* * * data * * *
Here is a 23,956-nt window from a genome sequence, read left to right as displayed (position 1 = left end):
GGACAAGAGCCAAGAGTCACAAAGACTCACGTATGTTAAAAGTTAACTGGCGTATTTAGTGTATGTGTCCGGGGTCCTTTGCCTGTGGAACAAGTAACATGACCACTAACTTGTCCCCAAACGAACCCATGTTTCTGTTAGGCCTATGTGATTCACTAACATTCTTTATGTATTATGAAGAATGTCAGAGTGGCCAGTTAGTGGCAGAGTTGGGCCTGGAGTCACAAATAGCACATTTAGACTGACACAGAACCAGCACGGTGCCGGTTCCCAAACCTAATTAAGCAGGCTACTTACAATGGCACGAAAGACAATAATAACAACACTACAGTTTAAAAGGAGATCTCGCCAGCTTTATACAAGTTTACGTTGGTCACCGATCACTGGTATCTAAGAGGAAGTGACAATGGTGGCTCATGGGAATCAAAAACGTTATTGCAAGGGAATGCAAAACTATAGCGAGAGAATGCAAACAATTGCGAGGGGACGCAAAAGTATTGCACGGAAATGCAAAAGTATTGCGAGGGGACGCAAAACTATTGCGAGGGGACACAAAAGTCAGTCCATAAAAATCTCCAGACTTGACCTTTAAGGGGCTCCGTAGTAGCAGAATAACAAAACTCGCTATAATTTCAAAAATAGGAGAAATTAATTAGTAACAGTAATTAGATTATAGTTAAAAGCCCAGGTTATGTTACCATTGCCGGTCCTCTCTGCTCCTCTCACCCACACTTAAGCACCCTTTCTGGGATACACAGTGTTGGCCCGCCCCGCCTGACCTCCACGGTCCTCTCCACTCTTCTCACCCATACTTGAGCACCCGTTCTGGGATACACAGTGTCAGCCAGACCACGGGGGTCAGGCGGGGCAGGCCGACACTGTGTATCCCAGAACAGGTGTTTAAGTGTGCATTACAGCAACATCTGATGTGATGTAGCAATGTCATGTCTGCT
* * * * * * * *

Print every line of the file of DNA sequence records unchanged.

Here is a 23,956-nt window from a genome sequence, read left to right as displayed (position 1 = left end):
GGACAAGAGCCAAGAGTCACAAAGACTCACGTATGTTAAAAGTTAACTGGCGTATTTAGTGTATGTGTCCGGGGTCCTTTGCCTGTGGAACAAGTAACATGACCACTAACTTGTCCCCAAACGAACCCATGTTTCTGTTAGGCCTATGTGATTCACTAACATTCTTTATGTATTATGAAGAATGTCAGAGTGGCCAGTTAGTGGCAGAGTTGGGCCTGGAGTCACAAATAGCACATTTAGACTGACACAGAACCAGCACGGTGCCGGTTCCCAAACCTAATTAAGCAGGCTACTTACAATGGCACGAAAGACAATAATAACAACACTACAGTTTAAAAGGAGATCTCGCCAGCTTTATACAAGTTTACGTTGGTCACCGATCACTGGTATCTAAGAGGAAGTGACAATGGTGGCTCATGGGAATCAAAAACGTTATTGCAAGGGAATGCAAAACTATAGCGAGAGAATGCAAACAATTGCGAGGGGACGCAAAAGTATTGCACGGAAATGCAAAAGTATTGCGAGGGGACGCAAAACTATTGCGAGGGGACACAAAAGTCAGTCCATAAAAATCTCCAGACTTGACCTTTAAGGGGCTCCGTAGTAGCAGAATAACAAAACTCGCTATAATTTCAAAAATAGGAGAAATTAATTAGTAACAGTAATTAGATTATAGTTAAAAGCCCAGGTTATGTTACCATTGCCGGTCCTCTCTGCTCCTCTCACCCACACTTAAGCACCCTTTCTGGGATACACAGTGTTGGCCCGCCCCGCCTGACCTCCACGGTCCTCTCCACTCTTCTCACCCATACTTGAGCACCCGTTCTGGGATACACAGTGTCAGCCAGACCACGGGGGTCAGGCGGGGCAGGCCGACACTGTGTATCCCAGAACAGGTGTTTAAGTGTGCATTACAGCAACATCTGATGTGATGTAGCAATGTCATGTCTGCT